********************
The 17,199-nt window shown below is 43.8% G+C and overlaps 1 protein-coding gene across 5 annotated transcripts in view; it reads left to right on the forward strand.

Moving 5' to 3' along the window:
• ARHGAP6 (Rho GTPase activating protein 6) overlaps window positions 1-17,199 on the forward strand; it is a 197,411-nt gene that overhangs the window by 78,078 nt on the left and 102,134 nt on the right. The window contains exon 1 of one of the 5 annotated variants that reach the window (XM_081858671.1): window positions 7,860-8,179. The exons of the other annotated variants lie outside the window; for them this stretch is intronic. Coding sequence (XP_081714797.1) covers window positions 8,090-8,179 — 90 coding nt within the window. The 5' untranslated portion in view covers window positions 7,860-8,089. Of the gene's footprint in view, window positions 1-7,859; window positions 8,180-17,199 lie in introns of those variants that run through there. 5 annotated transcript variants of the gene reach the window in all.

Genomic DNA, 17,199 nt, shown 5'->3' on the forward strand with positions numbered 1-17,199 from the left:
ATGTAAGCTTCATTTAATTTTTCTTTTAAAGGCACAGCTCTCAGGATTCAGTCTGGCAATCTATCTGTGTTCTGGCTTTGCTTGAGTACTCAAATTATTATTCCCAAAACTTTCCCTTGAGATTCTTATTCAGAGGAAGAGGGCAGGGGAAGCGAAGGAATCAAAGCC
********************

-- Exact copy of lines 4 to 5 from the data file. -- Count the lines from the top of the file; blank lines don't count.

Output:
Genomic DNA, 17,199 nt, shown 5'->3' on the forward strand with positions numbered 1-17,199 from the left:
ATGTAAGCTTCATTTAATTTTTCTTTTAAAGGCACAGCTCTCAGGATTCAGTCTGGCAATCTATCTGTGTTCTGGCTTTGCTTGAGTACTCAAATTATTATTCCCAAAACTTTCCCTTGAGATTCTTATTCAGAGGAAGAGGGCAGGGGAAGCGAAGGAATCAAAGCC